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Japan frees fishing captain, whose arrest enraged China

From Kyung Lah, CNN
A protestor shows his banner declaring "Chinese people demand Japan to release unconditionally the Chinese captain" as police film him in front of the Japanese embassy in Beijing on September 20, 2010.
A protestor shows his banner declaring "Chinese people demand Japan to release unconditionally the Chinese captain" as police film him in front of the Japanese embassy in Beijing on September 20, 2010.
  • NEW: The captain has arrived in China
  • China had warned of "consequences" if he was not freed
  • Four Japanese nationals were arrested in China on Friday
  • China
  • Wen Jiabao

Tokyo, Japan (CNN) -- The detained captain of a Chinese trawler was released by Japan and returned to his home country, the state-run Xinhua news agency reported, citing the Chinese Foreign Ministry.

Zhan Qixiong, who had been held by Japanese authorities since September 8, arrived safely early Saturday morning in Fuzhou, the capital of southeast China's Fujian Province, according to Xinhua.

The captain left Japan with officials from China's Foreign and Agriculture ministries.

"We decided to suspend the charges in consideration of the Japan-China relationship," said the Japanese prosecutor in the case.

In China, the captain's wife, Chen Tingting, said she was thrilled.

"We are so happy, we are just really very happy to hear the news," she said. His home is Jinjiang city, in Fujian.

The captain was arrested off the disputed Diaoyu Islands, in the East China Sea, after his vessel crashed into two Japanese patrol boats. He was accused of obstructing Japanese public officers while they performed their duties.

"The Japanese side bears full responsibility for the current situation, and it shall bear all the consequences that arise," Chinese Premier Wen Jiabao said Tuesday in New York, as China escalated demands for the captain's release. Wen was in New York for the U.N. General Assembly.

Word of his release quickly followed the arrest of four Japanese nationals in China. The four are being investigated for entering a military zone without authorization and videotaping military targets, Chinese state media said.

Neither country linked the captain's case with the arrest of the four Japanese nationals, however.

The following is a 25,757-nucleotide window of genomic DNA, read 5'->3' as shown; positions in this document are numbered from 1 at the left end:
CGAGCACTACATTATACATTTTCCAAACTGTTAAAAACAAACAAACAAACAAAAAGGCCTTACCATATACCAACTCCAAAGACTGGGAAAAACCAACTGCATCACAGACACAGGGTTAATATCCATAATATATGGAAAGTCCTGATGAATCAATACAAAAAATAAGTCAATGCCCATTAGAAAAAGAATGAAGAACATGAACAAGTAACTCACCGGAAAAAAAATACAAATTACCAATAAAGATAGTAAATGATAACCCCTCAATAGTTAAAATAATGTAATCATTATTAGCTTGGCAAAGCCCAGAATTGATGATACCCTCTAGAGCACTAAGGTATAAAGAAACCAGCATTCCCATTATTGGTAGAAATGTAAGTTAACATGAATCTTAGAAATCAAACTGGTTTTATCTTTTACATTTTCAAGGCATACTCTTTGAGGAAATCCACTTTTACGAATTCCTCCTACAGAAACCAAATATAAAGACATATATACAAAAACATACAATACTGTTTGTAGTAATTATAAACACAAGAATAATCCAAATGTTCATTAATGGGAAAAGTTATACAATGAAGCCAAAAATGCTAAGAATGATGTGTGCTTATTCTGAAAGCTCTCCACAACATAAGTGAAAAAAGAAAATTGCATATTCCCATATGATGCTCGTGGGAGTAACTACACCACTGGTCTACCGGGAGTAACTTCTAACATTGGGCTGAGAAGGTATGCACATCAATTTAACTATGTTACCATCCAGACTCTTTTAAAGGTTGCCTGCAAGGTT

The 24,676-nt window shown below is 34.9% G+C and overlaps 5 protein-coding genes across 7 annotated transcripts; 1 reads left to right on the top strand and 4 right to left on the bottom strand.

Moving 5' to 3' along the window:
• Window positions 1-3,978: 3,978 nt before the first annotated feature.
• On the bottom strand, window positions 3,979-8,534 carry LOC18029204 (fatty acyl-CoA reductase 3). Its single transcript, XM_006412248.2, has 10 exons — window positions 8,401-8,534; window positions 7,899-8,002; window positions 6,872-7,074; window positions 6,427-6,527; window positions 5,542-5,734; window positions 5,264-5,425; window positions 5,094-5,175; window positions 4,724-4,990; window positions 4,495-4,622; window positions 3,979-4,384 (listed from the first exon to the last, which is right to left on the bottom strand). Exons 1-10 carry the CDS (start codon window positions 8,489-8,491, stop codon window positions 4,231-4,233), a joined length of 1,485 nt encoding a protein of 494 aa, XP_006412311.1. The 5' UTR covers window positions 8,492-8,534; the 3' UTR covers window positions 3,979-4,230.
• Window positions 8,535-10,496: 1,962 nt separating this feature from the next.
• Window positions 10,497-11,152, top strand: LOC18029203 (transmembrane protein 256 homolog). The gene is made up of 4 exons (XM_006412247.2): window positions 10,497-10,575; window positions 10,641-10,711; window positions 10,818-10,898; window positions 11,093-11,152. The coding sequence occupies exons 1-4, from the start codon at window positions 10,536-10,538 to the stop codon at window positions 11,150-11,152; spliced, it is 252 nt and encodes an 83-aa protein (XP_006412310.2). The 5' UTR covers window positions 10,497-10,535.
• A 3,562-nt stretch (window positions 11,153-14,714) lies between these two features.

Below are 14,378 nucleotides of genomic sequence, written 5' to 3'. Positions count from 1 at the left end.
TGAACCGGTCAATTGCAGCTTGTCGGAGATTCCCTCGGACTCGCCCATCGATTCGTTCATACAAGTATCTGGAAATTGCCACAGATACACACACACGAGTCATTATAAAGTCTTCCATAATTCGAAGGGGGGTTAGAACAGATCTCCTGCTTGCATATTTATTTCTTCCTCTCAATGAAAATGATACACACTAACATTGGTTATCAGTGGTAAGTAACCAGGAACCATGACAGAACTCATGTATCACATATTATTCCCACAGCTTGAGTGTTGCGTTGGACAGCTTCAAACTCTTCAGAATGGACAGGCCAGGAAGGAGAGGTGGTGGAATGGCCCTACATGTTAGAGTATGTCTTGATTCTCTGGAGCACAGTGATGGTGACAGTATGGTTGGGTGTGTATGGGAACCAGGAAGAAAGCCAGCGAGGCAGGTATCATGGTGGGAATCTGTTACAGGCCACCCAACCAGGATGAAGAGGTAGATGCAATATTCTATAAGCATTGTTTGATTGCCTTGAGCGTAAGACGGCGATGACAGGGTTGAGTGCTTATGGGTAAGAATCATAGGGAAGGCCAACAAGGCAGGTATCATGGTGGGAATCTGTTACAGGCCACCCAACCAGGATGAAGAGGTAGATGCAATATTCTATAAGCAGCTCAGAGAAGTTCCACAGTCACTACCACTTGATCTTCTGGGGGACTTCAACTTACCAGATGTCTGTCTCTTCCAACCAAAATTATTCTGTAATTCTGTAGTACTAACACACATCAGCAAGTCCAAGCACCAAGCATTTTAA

The four Japanese nationals were sent to China for a Japanese government project to reclaim World War II chemical weapons left by Japan's Imperial Army, their company said Friday. A Chinese national also is missing and presumed arrested with his Japanese co-workers on Wednesday in northern Hebei Province.

They work for Fujita Corp., a mid-size Japanese construction company that Goldman Sachs Group acquired in April 2009.

Japan's foreign ministry officials said Friday that China had informed them of the arrests, but they had no information about any charges or why the Japanese nationals had been detained.

"Currently, the case is being investigated," is all that Chinese security authorities in Shijiazhuang said in a statement, the state-run China Daily reported.

But Beijing had plenty to say about Japan detaining the Chinese fishing captain. Japan "illegally arrested" him and his crew of 14, China said.

Beijing says the Diaoyu Islands and most of the South China Sea belong to China, disputing neighboring countries' claims. In Japan, the islands are known as the Senkaku. The clash over territorial waters and islands -- and the natural resources that go with them -- is a flash point in the Asia-Pacific region.

Japan earlier this month freed the fishing captain's crew.

China's Foreign Ministry said that Japan had "seriously damaged Sino-Japan bilateral relations" with the arrest of the captain and his crew.

In response, China halted talks with Japan about increasing civil flights and expanding aviation rights between the two countries. Officials and nationals on both sides also canceled trips to each other's nations.

CNN's Jo Kent contributed to this report.